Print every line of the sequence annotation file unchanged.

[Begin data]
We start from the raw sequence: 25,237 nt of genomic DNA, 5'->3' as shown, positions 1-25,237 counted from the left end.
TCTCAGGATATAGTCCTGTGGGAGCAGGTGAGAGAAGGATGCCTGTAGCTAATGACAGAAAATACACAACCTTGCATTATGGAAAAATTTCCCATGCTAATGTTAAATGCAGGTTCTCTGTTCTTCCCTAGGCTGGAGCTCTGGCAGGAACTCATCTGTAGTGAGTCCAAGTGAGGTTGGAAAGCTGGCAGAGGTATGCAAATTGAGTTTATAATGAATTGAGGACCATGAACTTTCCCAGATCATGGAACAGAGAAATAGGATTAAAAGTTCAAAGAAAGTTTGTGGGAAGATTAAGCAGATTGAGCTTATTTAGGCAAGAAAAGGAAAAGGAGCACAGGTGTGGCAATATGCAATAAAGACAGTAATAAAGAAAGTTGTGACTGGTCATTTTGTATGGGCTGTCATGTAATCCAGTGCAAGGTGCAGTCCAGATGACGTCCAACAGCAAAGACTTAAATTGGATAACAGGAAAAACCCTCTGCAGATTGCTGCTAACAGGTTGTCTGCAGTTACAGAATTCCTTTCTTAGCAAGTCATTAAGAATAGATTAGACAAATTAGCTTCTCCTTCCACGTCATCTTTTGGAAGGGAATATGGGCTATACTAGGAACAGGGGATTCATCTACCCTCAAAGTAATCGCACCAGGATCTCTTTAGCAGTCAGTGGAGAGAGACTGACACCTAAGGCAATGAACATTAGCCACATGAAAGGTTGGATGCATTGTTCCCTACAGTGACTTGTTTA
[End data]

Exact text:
We start from the raw sequence: 25,237 nt of genomic DNA, 5'->3' as shown, positions 1-25,237 counted from the left end.
TCTCAGGATATAGTCCTGTGGGAGCAGGTGAGAGAAGGATGCCTGTAGCTAATGACAGAAAATACACAACCTTGCATTATGGAAAAATTTCCCATGCTAATGTTAAATGCAGGTTCTCTGTTCTTCCCTAGGCTGGAGCTCTGGCAGGAACTCATCTGTAGTGAGTCCAAGTGAGGTTGGAAAGCTGGCAGAGGTATGCAAATTGAGTTTATAATGAATTGAGGACCATGAACTTTCCCAGATCATGGAACAGAGAAATAGGATTAAAAGTTCAAAGAAAGTTTGTGGGAAGATTAAGCAGATTGAGCTTATTTAGGCAAGAAAAGGAAAAGGAGCACAGGTGTGGCAATATGCAATAAAGACAGTAATAAAGAAAGTTGTGACTGGTCATTTTGTATGGGCTGTCATGTAATCCAGTGCAAGGTGCAGTCCAGATGACGTCCAACAGCAAAGACTTAAATTGGATAACAGGAAAAACCCTCTGCAGATTGCTGCTAACAGGTTGTCTGCAGTTACAGAATTCCTTTCTTAGCAAGTCATTAAGAATAGATTAGACAAATTAGCTTCTCCTTCCACGTCATCTTTTGGAAGGGAATATGGGCTATACTAGGAACAGGGGATTCATCTACCCTCAAAGTAATCGCACCAGGATCTCTTTAGCAGTCAGTGGAGAGAGACTGACACCTAAGGCAATGAACATTAGCCACATGAAAGGTTGGATGCATTGTTCCCTACAGTGACTTGTTTA